Saturday, 3 September 2011

C is for Cyberpunk

Cyberpunk is often mischaracterized as being science fiction about computers and hackers. It is true that some of the best golden age cyberpunk contains the features identified by participants in a Twitter #Cyberpunkchat discussion in early 2011 as core to the genre: “science fictional setting; use of computer technology core to the plot (the ‘cyber’); preferably a dystopian or hyper-corporate society; protagonists who are anti-establishment rebels, activists, underdogs, or hackers (the ‘punk’).”[1] These are, as the group recognised, almost entirely features of William Gibson’s Sprawl novels rather than of any coherent genre. The editors of and contributors to the Mirrorshades cyberpunk anthology, published at the height of the cyberpunk craze in 1986, included many stories with no computer elements at all, and in some cases highly Weird or Fantastic rather than science fictional. (Indeed there are more computer tech stories in Rewired, the 2007 “post-cyberpunk” anthology, who claim to rebel against their cyberpunk roots, than in Mirrorshades.)

As defined by Sterling, cyberpunk is a movement in science fiction that was inevitable in, and perhaps technically restricted to, the 1980s. It combined the New Wave ethos of Ellison, Delaney, Moorcock and Ballard, with the surreal or psychedelic techno-literacy of Farmer, Dick and Pynchon. The Cyberpunks were a generation of writers who came of age in a decade that was science fictional (at least by the standards of all earlier generations): personal computers made their way into every household, portable communication devices became commonplace, electronic communication entered the public consciousness; all of these things were a source of great excitement (techno-fetishism), but also of social vertigo, fear of rapid change, and a certain anarchic, revolutionary danger. Most importantly, they were obviously going to change the world, whether you believed that would turn the old power structures upside down in favour of a democratic utopia, or that it would destroy everything. (Obviously it has done neither, because the old élites, the capitalist rich and the privileged, are still in power, but it has also changed everything.)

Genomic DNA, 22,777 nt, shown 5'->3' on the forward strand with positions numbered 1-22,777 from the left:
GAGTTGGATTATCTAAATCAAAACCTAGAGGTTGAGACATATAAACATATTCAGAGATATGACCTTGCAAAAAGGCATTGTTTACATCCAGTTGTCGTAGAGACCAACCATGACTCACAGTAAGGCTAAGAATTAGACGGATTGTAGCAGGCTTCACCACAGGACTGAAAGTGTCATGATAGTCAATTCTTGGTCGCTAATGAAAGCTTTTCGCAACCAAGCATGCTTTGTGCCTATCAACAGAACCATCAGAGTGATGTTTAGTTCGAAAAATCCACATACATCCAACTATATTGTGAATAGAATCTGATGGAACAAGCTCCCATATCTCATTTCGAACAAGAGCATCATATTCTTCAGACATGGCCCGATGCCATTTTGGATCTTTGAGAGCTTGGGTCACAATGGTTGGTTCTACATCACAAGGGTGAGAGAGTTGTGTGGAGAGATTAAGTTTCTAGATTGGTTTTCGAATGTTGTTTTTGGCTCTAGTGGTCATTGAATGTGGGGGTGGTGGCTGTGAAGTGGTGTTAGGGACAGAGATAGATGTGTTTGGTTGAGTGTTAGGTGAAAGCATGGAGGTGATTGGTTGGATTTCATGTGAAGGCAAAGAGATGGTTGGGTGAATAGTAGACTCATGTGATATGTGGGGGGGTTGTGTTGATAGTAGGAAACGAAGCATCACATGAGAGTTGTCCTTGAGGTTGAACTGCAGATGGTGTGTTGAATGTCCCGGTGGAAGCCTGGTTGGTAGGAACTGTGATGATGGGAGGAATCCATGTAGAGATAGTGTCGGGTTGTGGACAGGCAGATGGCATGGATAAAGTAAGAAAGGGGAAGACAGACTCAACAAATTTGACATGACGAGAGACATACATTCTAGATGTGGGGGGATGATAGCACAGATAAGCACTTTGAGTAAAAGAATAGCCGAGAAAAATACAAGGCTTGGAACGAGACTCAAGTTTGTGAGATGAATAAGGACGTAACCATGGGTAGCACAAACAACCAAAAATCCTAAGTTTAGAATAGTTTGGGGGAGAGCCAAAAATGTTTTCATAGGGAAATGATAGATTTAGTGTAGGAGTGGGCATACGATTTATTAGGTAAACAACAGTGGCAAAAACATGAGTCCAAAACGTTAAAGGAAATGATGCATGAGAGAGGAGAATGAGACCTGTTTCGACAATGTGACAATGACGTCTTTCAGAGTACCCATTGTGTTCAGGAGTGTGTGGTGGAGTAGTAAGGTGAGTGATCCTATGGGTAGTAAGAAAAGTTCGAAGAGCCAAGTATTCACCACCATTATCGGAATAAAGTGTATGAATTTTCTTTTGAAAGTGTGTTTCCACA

Whether we live in a cyberpunk or a postcyberpunk world, therefore, writing about these changes, whether they be informatic, biological, cybernetic, economic or social-political requires real foresight into the way the modern world works and the way we interact with it. If you have a streetwise sympathy for the underdog, a penchant for questioning conservative mores, the vision to extrapolate these changes into the future, the energy for a rock n’ roll lifestyle, and the courage to question every level of your perceived reality, then you are probably a cyberpunk, and you will probably write the kind of speculative fiction that The Future Fire is looking for.